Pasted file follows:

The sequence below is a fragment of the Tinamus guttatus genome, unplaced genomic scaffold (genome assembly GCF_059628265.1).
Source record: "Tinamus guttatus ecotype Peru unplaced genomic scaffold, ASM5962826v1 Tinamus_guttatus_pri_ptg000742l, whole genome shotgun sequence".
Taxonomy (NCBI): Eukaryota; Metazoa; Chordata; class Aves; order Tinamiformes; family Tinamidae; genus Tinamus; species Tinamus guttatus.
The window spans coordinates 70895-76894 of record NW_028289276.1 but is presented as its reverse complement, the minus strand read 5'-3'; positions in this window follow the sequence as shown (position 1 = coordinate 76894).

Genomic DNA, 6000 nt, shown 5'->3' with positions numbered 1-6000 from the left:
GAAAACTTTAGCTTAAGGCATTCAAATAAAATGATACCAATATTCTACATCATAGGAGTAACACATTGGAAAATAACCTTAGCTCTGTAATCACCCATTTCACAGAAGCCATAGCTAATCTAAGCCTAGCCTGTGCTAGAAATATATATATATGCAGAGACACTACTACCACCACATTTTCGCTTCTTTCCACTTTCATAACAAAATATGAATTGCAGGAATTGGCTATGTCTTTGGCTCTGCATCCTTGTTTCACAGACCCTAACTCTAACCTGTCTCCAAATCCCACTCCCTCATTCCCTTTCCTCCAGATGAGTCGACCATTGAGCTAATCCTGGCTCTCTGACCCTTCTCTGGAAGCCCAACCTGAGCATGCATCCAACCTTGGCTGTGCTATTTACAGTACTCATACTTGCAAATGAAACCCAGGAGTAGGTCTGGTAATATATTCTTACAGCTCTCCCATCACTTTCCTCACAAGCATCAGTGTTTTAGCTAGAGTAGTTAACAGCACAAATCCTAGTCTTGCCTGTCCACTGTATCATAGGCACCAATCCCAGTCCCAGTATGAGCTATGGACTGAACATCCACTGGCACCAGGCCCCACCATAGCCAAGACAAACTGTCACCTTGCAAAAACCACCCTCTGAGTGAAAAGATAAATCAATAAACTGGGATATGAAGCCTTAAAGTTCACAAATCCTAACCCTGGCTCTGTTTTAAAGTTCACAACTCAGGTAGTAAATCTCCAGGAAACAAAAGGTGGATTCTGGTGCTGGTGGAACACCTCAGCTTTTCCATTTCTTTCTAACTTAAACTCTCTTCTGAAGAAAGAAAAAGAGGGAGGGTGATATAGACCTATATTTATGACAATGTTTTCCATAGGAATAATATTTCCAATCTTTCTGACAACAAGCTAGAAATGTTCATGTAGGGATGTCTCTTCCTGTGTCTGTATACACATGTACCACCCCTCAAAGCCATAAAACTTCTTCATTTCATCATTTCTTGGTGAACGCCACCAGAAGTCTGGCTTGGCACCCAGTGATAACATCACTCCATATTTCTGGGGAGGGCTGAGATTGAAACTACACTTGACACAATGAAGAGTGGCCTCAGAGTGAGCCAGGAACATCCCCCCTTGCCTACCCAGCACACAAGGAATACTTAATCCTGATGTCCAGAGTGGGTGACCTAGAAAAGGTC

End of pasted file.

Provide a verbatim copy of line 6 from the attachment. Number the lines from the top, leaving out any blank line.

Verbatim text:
GAAAACTTTAGCTTAAGGCATTCAAATAAAATGATACCAATATTCTACATCATAGGAGTAACACATTGGAAAATAACCTTAGCTCTGTAATCACCCATTTCACAGAAGCCATAGCTAATCTAAGCCTAGCCTGTGCTAGAAATATATATATATGCAGAGACACTACTACCACCACATTTTCGCTTCTTTCCACTTTCATAACAAAATATGAATTGCAGGAATTGGCTATGTCTTTGGCTCTGCATCCTTGTTTCACAGACCCTAACTCTAACCTGTCTCCAAATCCCACTCCCTCATTCCCTTTCCTCCAGATGAGTCGACCATTGAGCTAATCCTGGCTCTCTGACCCTTCTCTGGAAGCCCAACCTGAGCATGCATCCAACCTTGGCTGTGCTATTTACAGTACTCATACTTGCAAATGAAACCCAGGAGTAGGTCTGGTAATATATTCTTACAGCTCTCCCATCACTTTCCTCACAAGCATCAGTGTTTTAGCTAGAGTAGTTAACAGCACAAATCCTAGTCTTGCCTGTCCACTGTATCATAGGCACCAATCCCAGTCCCAGTATGAGCTATGGACTGAACATCCACTGGCACCAGGCCCCACCATAGCCAAGACAAACTGTCACCTTGCAAAAACCACCCTCTGAGTGAAAAGATAAATCAATAAACTGGGATATGAAGCCTTAAAGTTCACAAATCCTAACCCTGGCTCTGTTTTAAAGTTCACAACTCAGGTAGTAAATCTCCAGGAAACAAAAGGTGGATTCTGGTGCTGGTGGAACACCTCAGCTTTTCCATTTCTTTCTAACTTAAACTCTCTTCTGAAGAAAGAAAAAGAGGGAGGGTGATATAGACCTATATTTATGACAATGTTTTCCATAGGAATAATATTTCCAATCTTTCTGACAACAAGCTAGAAATGTTCATGTAGGGATGTCTCTTCCTGTGTCTGTATACACATGTACCACCCCTCAAAGCCATAAAACTTCTTCATTTCATCATTTCTTGGTGAACGCCACCAGAAGTCTGGCTTGGCACCCAGTGATAACATCACTCCATATTTCTGGGGAGGGCTGAGATTGAAACTACACTTGACACAATGAAGAGTGGCCTCAGAGTGAGCCAGGAACATCCCCCCTTGCCTACCCAGCACACAAGGAATACTTAATCCTGATGTCCAGAGTGGGTGACCTAGAAAAGGTC